In the concept above, the skating rink would be designed for year round use by those on roller blades or roller skates. Through the day and until about 4:00p.m., the rink would be open for pick-up games of roller hockey. Between 4:00p.m. and maybe 10:00p.m., the rink would be open for friends and families to skate in the park, with skate rentals available. Imagine looking on the couples and families skating from above on Baxter Avenue—Rockefeller Center style—or trying to build up the courage to join in while enjoying the Beer Garden.
The Beer Garden would be open from April to October (Derby to Oktoberfest) between lunch and late evening hours. Families could bring a picnic lunch and sit at one of the long tables in the Beer Garden while the parents enjoy a light or locally crafted beer. The beer selection of this venue is not as important as the warm, replicated atmosphere of the Tyler Park Beer Garden. Bands, theater groups, and movies would play on the stage built into the hill. The stage would be a platform only (no roof for birds to nest and no walls for hiding behind) with towers to either side. The towers frame the stage, provide space for wires, speakers, and lights as well as create that festival theme I would imagine when stuck in traffic on Castlewood Avenue. A temporary stage could be assembled on the platform when needed. The beer would be served from a building built along the stone wall of Baxter Avenue. Restrooms for general park usage would be just to the west of the Beer Garden enclosing the space. Around the stage and Beer Garden, new art fairs and neighborhood festivals could be arranged.
These activities would be tucked in the bottom of the valley and further enclosed with trees and other vegetation to contain the sights and sounds. I don’t imagine that the festivities would be programed for much later than – at the latest – midnight on weekends. This is an opportunity to show off the Tyler Park and Highlands neighborhoods and bring some of the crafts and cultural attractions of Louisville, here, to the casual atmosphere of an outdoor stage.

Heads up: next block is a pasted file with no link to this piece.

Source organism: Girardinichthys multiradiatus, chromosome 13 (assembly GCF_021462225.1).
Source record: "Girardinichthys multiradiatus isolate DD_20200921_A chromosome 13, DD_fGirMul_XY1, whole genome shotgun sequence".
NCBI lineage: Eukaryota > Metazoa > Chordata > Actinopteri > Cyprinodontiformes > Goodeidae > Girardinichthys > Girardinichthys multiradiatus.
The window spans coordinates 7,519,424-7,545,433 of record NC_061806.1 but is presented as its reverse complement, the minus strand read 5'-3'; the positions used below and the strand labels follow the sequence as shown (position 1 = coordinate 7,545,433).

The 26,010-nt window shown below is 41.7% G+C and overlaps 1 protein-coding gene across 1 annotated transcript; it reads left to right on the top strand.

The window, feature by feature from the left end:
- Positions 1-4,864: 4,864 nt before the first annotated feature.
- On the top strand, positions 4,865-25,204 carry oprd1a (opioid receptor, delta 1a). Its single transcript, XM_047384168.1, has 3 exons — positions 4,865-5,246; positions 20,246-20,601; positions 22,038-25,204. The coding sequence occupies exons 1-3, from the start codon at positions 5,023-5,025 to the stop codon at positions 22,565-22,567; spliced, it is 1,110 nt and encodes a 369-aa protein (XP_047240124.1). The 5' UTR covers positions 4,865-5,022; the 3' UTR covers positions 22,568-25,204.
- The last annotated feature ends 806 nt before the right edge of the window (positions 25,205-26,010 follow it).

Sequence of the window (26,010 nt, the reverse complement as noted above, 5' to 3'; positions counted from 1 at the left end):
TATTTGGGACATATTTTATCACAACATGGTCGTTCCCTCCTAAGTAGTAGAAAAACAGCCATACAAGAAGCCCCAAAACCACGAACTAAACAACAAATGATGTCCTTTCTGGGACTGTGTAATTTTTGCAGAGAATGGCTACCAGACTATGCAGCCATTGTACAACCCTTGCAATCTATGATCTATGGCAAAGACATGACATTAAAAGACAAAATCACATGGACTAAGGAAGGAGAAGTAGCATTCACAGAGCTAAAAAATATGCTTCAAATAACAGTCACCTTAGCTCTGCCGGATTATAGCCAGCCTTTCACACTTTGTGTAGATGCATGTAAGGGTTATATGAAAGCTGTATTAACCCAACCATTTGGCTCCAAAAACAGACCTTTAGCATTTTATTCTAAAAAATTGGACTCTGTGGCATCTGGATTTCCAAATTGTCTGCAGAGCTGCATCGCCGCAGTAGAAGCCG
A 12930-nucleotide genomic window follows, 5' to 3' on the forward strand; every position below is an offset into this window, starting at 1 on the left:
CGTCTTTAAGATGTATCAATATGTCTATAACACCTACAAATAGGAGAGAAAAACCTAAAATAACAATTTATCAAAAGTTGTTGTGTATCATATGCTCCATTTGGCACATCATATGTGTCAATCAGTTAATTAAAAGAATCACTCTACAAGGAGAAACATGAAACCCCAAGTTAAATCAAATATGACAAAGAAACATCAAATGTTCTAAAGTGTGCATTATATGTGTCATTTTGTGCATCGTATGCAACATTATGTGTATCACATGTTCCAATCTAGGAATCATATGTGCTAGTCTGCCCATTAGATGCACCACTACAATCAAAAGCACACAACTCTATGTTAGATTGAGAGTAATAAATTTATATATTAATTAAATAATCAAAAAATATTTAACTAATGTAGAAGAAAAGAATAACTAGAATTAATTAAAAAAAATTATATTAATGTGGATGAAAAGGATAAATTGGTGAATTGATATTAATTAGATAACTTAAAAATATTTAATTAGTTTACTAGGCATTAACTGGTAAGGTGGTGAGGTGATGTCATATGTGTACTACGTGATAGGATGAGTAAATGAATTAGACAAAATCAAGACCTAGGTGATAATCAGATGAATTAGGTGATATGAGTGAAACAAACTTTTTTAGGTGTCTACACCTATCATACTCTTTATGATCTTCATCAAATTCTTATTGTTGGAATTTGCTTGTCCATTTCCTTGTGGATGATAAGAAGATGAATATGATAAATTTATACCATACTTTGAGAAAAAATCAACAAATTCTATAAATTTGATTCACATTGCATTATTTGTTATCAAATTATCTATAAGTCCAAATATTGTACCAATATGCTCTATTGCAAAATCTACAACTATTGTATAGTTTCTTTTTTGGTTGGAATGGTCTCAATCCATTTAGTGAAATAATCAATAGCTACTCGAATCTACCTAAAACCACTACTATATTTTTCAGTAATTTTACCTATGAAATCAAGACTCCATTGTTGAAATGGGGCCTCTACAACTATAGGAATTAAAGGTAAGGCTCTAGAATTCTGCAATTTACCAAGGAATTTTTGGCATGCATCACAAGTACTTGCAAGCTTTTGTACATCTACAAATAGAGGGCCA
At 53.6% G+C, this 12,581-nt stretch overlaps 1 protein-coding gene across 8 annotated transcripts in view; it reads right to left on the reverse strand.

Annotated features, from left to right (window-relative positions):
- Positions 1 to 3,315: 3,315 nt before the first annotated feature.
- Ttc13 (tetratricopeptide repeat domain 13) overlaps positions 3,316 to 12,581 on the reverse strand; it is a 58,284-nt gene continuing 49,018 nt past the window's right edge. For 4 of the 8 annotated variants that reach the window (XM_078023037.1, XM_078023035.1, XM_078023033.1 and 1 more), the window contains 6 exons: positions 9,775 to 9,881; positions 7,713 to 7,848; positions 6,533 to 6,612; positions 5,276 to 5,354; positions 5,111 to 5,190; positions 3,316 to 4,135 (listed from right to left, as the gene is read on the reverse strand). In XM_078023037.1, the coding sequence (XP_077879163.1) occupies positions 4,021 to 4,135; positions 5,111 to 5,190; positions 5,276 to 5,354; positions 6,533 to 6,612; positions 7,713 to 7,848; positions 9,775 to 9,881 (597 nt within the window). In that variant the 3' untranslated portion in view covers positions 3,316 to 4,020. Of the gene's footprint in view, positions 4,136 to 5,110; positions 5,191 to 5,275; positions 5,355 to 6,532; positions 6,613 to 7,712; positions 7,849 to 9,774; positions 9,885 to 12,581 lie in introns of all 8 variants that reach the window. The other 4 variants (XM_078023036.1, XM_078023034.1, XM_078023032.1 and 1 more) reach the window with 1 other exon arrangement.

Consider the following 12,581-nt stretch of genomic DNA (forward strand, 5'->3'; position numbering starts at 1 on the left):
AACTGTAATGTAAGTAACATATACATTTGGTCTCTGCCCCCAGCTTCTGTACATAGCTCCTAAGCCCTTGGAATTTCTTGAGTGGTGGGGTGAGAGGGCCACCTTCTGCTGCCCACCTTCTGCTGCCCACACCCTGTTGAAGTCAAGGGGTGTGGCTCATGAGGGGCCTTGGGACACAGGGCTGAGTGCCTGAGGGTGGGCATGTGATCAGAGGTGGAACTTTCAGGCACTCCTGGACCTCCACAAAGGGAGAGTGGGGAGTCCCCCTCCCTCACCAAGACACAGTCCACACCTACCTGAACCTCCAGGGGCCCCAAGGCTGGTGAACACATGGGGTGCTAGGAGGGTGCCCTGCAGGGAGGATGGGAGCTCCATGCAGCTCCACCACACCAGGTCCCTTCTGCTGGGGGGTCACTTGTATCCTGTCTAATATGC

The new playground would be built between the skating rink and the Beer Garden, around which benches and tables would be arranged. The playground would be close by—but not too close. Kids of all ages can find something to do here, in this re-imagined Tyler Park.
On street parking would be created on the north side of Castlewood Avenue with a slight redesign of the street. A sidewalk along Castlewood from Baxter to Barrett would at last be constructed in this otherwise comfortably walkable neighborhood. I assume there aren’t any engineering reasons that would prevent a car from parking on the elevated portion of Baxter Avenue, so parking would be striped there also.
As and Olmstead Park, Tyler Park enjoys maintenance and preservation efforts above other parks in the Louisville Metro Parks system. The Beer Garden and Skating Rink, though not on the original Olmstead Plan, are consistent with activities in Louisville’s Waterfront Park and are found in Olmsted Parks nationally, such as the Boat House/Bar at Central Park in New York City and the new skating rink at Prospect Park in Brooklyn. The skating rink at Prospect Park is a recent adaptation that introduces contemporary activities into legacy park space. Fees to operate the Beer Garden and Skating Rink would support efforts to upkeep Tyler Park and other Olmsted Parks in Louisville.
I believe that this would be a unique and loved use of one of the many parks in this City of Parks. A great place for Louisville to go in all seasons of the year.